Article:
The Hidden Second Amendment Framework within District of Columbia v. Heller
42 Pages Posted: 30 Oct 2009 Last revised: 28 Apr 2010
Date Written: October 29, 2009
In District of Columbia v. Heller, the Supreme Court squarely confronted the meaning of the Second Amendment and held that it protected an individual right to keep and bear a firearm for lawful purposes, such as self-defense in the home. Simultaneously, however, the Heller Court refused to set a framework for reviewing Second Amendment claims, leaving the issue open for another day. This issue is crucial: since Heller, lower federal courts have been deluged by Second Amendment claims based on the case, yet such courts have very little guidance as to how to review such claims. This Comment argues that courts have more guidance than they may believe. Using the text of Heller and the constitutional jurisprudence of the Heller majority, this Comment predicts the Second Amendment framework that the Heller majority has in mind or will embrace. Specifically, it articulates a two-pronged test: whether the challenged regulation (1) falls within the scope of the right protected by the Second Amendment, and (2) satisfies a deferential form of strict scrutiny.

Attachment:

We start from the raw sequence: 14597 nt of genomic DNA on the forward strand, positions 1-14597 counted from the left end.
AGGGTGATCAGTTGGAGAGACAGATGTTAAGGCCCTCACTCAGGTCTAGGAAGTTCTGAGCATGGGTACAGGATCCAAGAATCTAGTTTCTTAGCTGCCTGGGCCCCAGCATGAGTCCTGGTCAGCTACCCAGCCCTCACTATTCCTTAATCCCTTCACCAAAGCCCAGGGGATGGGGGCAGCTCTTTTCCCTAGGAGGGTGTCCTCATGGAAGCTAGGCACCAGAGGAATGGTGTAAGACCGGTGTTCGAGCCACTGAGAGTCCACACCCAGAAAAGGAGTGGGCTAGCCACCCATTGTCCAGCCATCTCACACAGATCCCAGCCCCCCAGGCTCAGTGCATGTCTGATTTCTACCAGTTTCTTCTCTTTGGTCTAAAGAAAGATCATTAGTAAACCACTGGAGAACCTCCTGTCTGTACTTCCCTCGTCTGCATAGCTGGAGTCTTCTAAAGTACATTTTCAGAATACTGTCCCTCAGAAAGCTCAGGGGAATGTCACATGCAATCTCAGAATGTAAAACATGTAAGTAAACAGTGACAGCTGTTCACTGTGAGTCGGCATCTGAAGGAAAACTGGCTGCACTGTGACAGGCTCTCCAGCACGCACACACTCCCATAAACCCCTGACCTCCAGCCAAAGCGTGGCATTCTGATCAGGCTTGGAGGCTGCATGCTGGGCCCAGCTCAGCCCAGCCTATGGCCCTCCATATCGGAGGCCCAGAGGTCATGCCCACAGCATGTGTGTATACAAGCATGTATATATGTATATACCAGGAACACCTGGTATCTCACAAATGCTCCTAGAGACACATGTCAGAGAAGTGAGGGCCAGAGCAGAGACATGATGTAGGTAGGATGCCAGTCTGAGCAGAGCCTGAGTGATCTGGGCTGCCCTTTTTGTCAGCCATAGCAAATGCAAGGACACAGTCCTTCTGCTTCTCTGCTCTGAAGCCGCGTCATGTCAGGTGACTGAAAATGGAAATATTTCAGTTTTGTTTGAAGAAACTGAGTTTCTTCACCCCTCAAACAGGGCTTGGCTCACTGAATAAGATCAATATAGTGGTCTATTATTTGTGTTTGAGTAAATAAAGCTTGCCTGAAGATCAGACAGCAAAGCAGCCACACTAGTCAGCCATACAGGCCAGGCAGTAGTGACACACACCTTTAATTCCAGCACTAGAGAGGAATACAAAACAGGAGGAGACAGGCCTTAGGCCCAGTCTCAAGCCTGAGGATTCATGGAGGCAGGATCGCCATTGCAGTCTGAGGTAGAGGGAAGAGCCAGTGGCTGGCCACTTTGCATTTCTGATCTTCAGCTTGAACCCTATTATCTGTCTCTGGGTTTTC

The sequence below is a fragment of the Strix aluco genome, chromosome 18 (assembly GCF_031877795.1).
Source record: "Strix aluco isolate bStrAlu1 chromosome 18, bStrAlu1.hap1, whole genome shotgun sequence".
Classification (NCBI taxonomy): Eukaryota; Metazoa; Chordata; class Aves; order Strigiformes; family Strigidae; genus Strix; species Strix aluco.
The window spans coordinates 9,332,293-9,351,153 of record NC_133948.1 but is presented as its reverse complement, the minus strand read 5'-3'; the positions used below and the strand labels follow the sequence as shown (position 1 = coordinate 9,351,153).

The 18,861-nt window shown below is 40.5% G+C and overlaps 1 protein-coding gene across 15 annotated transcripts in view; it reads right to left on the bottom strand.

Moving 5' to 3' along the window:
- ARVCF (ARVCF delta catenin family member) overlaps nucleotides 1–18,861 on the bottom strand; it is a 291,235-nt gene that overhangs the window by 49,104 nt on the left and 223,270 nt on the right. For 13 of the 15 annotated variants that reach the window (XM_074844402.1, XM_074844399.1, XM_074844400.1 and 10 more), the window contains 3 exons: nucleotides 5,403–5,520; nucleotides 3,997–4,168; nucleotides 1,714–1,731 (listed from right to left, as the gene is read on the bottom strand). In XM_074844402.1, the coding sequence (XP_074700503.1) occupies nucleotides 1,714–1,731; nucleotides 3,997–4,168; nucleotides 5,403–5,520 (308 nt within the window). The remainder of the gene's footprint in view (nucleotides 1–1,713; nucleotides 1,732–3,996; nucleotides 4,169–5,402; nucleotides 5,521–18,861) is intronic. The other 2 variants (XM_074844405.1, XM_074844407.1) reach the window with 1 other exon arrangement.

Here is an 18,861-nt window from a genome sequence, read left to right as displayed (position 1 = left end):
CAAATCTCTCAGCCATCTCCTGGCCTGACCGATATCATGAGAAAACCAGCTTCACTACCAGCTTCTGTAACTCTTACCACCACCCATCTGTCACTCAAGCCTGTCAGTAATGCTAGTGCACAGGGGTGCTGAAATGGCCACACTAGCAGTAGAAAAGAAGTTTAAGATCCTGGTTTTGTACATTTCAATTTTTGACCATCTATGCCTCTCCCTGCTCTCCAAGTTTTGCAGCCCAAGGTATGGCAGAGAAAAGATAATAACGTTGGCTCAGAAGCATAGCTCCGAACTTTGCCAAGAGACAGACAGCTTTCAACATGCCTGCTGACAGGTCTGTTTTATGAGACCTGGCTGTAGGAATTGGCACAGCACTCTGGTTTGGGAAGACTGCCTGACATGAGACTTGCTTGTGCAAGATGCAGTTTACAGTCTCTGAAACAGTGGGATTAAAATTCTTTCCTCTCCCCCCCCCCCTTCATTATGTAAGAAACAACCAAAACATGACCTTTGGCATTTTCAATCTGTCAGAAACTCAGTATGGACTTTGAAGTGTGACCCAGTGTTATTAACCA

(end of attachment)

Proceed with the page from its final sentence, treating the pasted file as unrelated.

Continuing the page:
This Comment received the 2010 Morgan Prize for most outstanding student note submitted to the Vanderbilt Law Review.
Keywords: Heller, District of Columbia v. Heller, Second Amendment, standard of review, framework, scrutiny, firearm, gun, arms, scope of right, right, review
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